American Property Casualty Insurance Association
  • Staff Contact: Sarah Revell     
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  • August 7, 2020
  • Don’t Be a Victim Twice; Seven Steps to Avoid Contractor Fraud & Abuse After a Storm
  • PHILADELPHIA — After Hurricane Isaias, homeowners whose property was damaged can fall victim a second time around when crooked contractors or third parties posing as contractors go door to door looking to capitalize on people in desperate need of repairs. While most contractors are legitimate, there are others who make false promises, demand full or partial payment up front and never start or finish the work.

    “If you’ve already experienced damage from the storm, do not become a victim twice by falling prey to illegitimate contractors seeking to making money off of your situation,” said Kristina Baldwin, vice president of state government relations of APCIA. “If someone knocks on your door after a storm and tries to pressure you into signing a contract for repair work, turn them away.”

    Seven Steps to Avoid Contractor Fraud & Abuse

    1.     Be alert and know the warning signs. Reputable contractors do not solicit business door to door. Watch out for people who try to pressure you into signing a contract and demand full or partial payment up front.

    2.     Contact your insurer. File your claim first and let your insurer verify what repairs are necessary before signing any contracts. Then find a licensed contractor to make the repairs.

    3.     Verify insurance and licenses. Make sure the contract you hire has liability and workers compensation insurance. Check with your state licensing board to be sure the contractor is licensed and bonded. Check to see if the contractor has a legitimate local address.

    4.     Get three bids and check references. Get three written estimates for the work and compare the bids. Require the contractor to provide you with references and contact those references to verify the work was done on time and up to code.

    5.     Check for complaints. Check your local Better Business Bureau or your state attorney general to see if complaints have been filed against the contractor.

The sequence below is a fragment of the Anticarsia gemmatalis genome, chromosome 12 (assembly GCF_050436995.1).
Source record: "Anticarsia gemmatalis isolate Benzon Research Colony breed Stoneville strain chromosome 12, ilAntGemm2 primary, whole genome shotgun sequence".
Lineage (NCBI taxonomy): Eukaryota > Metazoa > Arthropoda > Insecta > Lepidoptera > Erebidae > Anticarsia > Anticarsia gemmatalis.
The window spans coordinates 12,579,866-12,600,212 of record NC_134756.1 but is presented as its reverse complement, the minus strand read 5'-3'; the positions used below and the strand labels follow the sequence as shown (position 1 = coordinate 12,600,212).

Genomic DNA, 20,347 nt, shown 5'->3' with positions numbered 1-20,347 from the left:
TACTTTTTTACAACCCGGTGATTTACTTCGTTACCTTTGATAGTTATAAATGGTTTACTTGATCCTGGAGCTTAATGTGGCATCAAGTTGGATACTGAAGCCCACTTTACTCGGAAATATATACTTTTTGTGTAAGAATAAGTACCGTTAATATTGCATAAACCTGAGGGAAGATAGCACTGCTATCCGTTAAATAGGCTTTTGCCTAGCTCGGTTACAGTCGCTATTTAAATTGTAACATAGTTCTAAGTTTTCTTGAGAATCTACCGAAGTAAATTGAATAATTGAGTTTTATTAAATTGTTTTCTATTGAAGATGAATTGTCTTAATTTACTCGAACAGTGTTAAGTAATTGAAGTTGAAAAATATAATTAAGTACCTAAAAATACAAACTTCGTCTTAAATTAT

6.     Never pay upfront. Pay for the work in installments as the job is completed. Do not pay with cash; use a check or credit card instead so that you have a record of payment. Verify that the work was done before paying the invoices.

    7.     Get a written contract. Always get a written contract that clearly states everything the contractor will do, including prices for labor and materials. Make sure the contract includes clean-up procedures and estimated start and finish dates. Never sign a contract with blanks that can be filled in later by the contractor.

    Editor’s note:

    APCIA insurance experts are available for interviews and to answer questions. Contact Sarah Revell for more information at 850-879-1853 or

  • The American Property Casualty Insurance Association (APCIA) is the primary national trade association for home, auto, and business insurers. APCIA promotes and protects the viability of private competition for the benefit of consumers and insurers, with a legacy dating back 150 years. APCIA members represent all sizes, structures, and regions—protecting families, communities, and businesses in the U.S. and across the globe.
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